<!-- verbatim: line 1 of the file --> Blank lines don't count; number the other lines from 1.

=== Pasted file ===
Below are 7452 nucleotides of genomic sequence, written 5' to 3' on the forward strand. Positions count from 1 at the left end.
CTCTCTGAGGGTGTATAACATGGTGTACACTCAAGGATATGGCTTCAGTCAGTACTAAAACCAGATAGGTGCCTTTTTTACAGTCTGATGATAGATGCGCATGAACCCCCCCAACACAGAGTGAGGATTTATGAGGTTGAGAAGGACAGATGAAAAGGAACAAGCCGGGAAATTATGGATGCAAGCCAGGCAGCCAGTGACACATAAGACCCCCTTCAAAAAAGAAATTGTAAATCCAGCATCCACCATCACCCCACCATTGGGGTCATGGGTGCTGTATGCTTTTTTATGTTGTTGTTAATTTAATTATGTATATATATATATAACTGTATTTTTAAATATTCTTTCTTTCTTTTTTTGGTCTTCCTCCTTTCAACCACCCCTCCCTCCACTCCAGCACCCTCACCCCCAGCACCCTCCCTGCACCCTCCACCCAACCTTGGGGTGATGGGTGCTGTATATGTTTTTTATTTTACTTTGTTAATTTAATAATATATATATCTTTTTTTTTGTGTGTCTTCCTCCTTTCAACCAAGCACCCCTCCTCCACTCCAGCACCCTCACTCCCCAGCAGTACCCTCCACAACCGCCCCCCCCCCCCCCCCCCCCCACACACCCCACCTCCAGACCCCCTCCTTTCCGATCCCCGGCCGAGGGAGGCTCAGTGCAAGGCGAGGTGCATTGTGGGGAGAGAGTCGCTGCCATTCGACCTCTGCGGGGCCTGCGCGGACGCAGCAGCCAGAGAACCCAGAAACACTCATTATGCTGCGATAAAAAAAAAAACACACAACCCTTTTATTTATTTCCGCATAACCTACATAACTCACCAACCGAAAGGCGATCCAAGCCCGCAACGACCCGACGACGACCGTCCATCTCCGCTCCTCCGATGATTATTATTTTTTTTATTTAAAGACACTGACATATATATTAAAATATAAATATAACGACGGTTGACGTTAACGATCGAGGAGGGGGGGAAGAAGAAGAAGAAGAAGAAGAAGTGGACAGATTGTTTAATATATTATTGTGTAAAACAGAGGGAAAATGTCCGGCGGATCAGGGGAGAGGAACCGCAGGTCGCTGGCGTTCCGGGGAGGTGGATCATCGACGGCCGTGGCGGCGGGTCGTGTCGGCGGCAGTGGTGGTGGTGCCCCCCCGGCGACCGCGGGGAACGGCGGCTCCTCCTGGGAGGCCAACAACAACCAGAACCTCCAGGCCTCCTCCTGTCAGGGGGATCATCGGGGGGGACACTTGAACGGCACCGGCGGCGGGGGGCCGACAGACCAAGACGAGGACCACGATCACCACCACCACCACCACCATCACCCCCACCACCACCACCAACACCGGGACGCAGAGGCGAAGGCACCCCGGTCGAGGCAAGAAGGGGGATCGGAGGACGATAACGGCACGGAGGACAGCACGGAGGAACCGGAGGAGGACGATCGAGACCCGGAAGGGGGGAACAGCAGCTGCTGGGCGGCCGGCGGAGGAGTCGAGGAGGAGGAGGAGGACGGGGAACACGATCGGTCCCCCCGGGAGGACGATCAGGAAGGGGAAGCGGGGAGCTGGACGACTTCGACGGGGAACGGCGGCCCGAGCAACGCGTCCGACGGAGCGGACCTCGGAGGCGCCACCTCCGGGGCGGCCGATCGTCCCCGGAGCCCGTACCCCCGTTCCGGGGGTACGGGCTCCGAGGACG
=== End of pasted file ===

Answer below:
Below are 7452 nucleotides of genomic sequence, written 5' to 3' on the forward strand. Positions count from 1 at the left end.